Many laws have been written to protect those with the courage to speak out at their workplaces on behalf of the public or employees. For example, the Washington Law Against Discrimination protects employees who report discrimination or harassment. Another example includes whistleblowers. Most if not all of the environmental statutes such as the Clean Air Act, etc. have explicit whistleblower provisions to protect employees from retaliation for complaining that their employer may be violating such laws.
In addition to the environmental statutes, other laws protect employees who complain against unlawful discrimination, wage and hour violations, worker health and safety, public health and safety, corporate fraud, government corruption and theft, etc.
1st Element: Protected Activity
If you have made a good faith complaint to your employer about any of the above practices then you have likely engaged in what the law considers “protected activity.”
Proving that you have engaged in “protected activity” is the first step to establishing a claim of retaliation. This means that you have opposed what you reasonably believed to be unlawful conduct under the various laws alluded to above. For example, the most common method of opposition activity is complaining of the unlawful activity to your manager or up the chain of command. Likewise, reporting such conduct in a reasonable manner to others may also be considered protected activity under the law.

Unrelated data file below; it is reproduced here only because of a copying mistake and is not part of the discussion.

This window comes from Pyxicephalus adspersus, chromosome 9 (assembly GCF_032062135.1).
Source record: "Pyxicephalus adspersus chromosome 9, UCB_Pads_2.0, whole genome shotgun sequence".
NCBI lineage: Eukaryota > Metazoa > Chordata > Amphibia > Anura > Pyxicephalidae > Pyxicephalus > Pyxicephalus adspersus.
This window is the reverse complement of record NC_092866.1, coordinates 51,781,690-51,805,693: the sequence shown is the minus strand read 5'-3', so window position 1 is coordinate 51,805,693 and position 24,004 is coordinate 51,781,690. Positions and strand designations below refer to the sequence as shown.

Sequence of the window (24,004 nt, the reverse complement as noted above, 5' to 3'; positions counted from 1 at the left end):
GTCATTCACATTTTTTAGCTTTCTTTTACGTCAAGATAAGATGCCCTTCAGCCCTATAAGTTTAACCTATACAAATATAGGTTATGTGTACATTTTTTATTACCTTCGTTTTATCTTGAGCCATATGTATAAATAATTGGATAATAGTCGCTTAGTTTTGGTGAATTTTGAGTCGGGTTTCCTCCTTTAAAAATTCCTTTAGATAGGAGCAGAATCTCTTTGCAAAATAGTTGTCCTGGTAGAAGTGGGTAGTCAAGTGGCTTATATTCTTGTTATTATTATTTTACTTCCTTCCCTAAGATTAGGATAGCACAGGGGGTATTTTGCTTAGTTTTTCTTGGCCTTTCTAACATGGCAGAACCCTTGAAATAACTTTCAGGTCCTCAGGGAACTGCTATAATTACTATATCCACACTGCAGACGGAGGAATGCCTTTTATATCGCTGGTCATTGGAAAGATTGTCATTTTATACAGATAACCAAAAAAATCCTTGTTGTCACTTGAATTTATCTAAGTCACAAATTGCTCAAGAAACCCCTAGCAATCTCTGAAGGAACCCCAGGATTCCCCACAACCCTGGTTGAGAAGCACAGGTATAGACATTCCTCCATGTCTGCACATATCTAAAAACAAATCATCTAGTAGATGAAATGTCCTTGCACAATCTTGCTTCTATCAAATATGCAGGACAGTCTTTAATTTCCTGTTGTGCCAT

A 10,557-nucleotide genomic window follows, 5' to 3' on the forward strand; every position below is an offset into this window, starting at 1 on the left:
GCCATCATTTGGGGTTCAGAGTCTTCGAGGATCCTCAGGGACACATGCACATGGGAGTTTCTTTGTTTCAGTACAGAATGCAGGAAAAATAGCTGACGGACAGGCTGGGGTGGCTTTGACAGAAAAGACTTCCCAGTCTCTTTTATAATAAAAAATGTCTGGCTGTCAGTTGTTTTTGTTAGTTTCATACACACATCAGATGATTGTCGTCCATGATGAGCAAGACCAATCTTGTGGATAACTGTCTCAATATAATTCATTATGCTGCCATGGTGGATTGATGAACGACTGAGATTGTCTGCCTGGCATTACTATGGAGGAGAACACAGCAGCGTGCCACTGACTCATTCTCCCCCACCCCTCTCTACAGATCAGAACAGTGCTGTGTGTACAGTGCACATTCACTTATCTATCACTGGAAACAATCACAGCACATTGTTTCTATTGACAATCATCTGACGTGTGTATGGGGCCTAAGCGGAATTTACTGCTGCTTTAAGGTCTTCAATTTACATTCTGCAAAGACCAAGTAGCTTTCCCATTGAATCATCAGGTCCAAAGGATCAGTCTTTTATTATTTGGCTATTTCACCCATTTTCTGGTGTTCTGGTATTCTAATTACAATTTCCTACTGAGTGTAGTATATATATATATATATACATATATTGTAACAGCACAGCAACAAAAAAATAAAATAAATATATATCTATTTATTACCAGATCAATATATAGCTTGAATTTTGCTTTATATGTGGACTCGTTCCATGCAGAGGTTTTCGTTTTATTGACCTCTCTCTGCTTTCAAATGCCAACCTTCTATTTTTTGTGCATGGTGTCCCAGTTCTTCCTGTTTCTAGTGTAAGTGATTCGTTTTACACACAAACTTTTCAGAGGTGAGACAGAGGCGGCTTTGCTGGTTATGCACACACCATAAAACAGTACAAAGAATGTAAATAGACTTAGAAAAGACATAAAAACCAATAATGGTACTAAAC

In addition, participating in an investigation into the alleged unlawful acts is generally considered protected activity. For example, offering evidence in an internal or governmental investigation generally qualifies as participatory protected activity.
2nd Element: Suffering an Adverse Action
You must also prove that you have suffered an “adverse action.” This is generally a negative employment decision such as being fired, demoted, suspended or otherwise disciplined. However, the U.S. Supreme Court has held that this can also include acts that would otherwise deter someone from engaging in protected activity, so it can be broader than simply a negative employment decision. For example, if your employer threatens you or your colleagues with discipline for continuing to oppose the alleged unlawful practice, this could be considered an adverse action since it would likely deter a reasonable person from continuing to engage in protected activity.
3rd Element: The Causal Nexus
Finally, you need to prove that the adverse action was motivated or caused by the protected activity. Most courts look to the proximity in time between the protected activity and adverse action. However, other facts and circumstances can help establish this causation element. For example, if the employer provides shifting reasons for the adverse decision or if it is simply unworthy of belief, then a jury could find that the employer is simply hiding the real reason for the adverse action – your protected activity.
If you believe that you were retaliated against by considering these three elements then you may wish to contact an attorney.
Very Short Statutes of Limitations
Please be aware that the timelines to file a complaint with the appropriate governmental agency can be as short as 30 days from the notice of adverse action! It is critical in these whistleblower cases to quickly contact the appropriate governmental agency, file a claim, and preserve your rights.
You may be entitled to lost wages, emotional distress damages, and even punitive damages in some cases.